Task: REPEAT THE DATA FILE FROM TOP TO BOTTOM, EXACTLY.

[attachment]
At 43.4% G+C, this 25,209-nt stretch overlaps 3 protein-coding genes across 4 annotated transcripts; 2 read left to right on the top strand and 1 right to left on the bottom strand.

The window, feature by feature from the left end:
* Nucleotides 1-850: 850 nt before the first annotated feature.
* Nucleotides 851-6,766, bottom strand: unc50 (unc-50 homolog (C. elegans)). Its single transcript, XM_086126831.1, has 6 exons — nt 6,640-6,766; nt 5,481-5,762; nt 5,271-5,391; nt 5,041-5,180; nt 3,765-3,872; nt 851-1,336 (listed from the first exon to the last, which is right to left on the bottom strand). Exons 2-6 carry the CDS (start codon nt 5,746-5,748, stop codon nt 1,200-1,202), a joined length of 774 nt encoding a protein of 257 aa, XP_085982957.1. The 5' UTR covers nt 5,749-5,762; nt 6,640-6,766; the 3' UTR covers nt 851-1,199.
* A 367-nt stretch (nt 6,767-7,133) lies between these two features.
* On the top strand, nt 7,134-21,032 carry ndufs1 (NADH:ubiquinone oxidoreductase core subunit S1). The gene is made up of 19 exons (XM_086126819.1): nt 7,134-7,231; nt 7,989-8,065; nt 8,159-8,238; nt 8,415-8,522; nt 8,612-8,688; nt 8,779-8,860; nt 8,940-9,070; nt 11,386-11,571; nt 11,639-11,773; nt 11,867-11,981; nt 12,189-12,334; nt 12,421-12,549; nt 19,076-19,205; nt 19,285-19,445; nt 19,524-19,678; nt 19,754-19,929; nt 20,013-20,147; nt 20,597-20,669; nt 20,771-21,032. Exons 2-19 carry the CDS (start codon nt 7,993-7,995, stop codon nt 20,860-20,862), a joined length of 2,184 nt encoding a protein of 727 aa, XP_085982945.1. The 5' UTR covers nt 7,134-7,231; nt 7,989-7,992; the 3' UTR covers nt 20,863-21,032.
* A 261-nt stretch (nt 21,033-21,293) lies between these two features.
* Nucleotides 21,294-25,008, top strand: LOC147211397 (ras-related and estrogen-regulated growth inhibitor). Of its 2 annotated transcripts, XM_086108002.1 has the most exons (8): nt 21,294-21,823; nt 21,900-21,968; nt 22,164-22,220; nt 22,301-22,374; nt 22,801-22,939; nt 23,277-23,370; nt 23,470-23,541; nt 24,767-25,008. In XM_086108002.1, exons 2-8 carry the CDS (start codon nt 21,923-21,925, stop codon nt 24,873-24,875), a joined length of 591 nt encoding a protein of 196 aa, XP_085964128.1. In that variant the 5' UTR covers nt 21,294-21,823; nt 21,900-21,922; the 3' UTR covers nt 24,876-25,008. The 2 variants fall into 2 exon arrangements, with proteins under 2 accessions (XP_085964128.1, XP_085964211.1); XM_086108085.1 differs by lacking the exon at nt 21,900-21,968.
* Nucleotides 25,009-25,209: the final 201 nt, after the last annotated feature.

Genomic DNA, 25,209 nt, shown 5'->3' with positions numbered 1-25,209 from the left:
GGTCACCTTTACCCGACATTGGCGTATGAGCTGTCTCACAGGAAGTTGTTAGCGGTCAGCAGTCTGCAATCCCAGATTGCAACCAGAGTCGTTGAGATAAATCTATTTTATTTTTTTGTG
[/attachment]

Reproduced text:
At 43.4% G+C, this 25,209-nt stretch overlaps 3 protein-coding genes across 4 annotated transcripts; 2 read left to right on the top strand and 1 right to left on the bottom strand.

The window, feature by feature from the left end:
* Nucleotides 1-850: 850 nt before the first annotated feature.
* Nucleotides 851-6,766, bottom strand: unc50 (unc-50 homolog (C. elegans)). Its single transcript, XM_086126831.1, has 6 exons — nt 6,640-6,766; nt 5,481-5,762; nt 5,271-5,391; nt 5,041-5,180; nt 3,765-3,872; nt 851-1,336 (listed from the first exon to the last, which is right to left on the bottom strand). Exons 2-6 carry the CDS (start codon nt 5,746-5,748, stop codon nt 1,200-1,202), a joined length of 774 nt encoding a protein of 257 aa, XP_085982957.1. The 5' UTR covers nt 5,749-5,762; nt 6,640-6,766; the 3' UTR covers nt 851-1,199.
* A 367-nt stretch (nt 6,767-7,133) lies between these two features.
* On the top strand, nt 7,134-21,032 carry ndufs1 (NADH:ubiquinone oxidoreductase core subunit S1). The gene is made up of 19 exons (XM_086126819.1): nt 7,134-7,231; nt 7,989-8,065; nt 8,159-8,238; nt 8,415-8,522; nt 8,612-8,688; nt 8,779-8,860; nt 8,940-9,070; nt 11,386-11,571; nt 11,639-11,773; nt 11,867-11,981; nt 12,189-12,334; nt 12,421-12,549; nt 19,076-19,205; nt 19,285-19,445; nt 19,524-19,678; nt 19,754-19,929; nt 20,013-20,147; nt 20,597-20,669; nt 20,771-21,032. Exons 2-19 carry the CDS (start codon nt 7,993-7,995, stop codon nt 20,860-20,862), a joined length of 2,184 nt encoding a protein of 727 aa, XP_085982945.1. The 5' UTR covers nt 7,134-7,231; nt 7,989-7,992; the 3' UTR covers nt 20,863-21,032.
* A 261-nt stretch (nt 21,033-21,293) lies between these two features.
* Nucleotides 21,294-25,008, top strand: LOC147211397 (ras-related and estrogen-regulated growth inhibitor). Of its 2 annotated transcripts, XM_086108002.1 has the most exons (8): nt 21,294-21,823; nt 21,900-21,968; nt 22,164-22,220; nt 22,301-22,374; nt 22,801-22,939; nt 23,277-23,370; nt 23,470-23,541; nt 24,767-25,008. In XM_086108002.1, exons 2-8 carry the CDS (start codon nt 21,923-21,925, stop codon nt 24,873-24,875), a joined length of 591 nt encoding a protein of 196 aa, XP_085964128.1. In that variant the 5' UTR covers nt 21,294-21,823; nt 21,900-21,922; the 3' UTR covers nt 24,876-25,008. The 2 variants fall into 2 exon arrangements, with proteins under 2 accessions (XP_085964128.1, XP_085964211.1); XM_086108085.1 differs by lacking the exon at nt 21,900-21,968.
* Nucleotides 25,009-25,209: the final 201 nt, after the last annotated feature.

Genomic DNA, 25,209 nt, shown 5'->3' with positions numbered 1-25,209 from the left:
GGTCACCTTTACCCGACATTGGCGTATGAGCTGTCTCACAGGAAGTTGTTAGCGGTCAGCAGTCTGCAATCCCAGATTGCAACCAGAGTCGTTGAGATAAATCTATTTTATTTTTTTGTG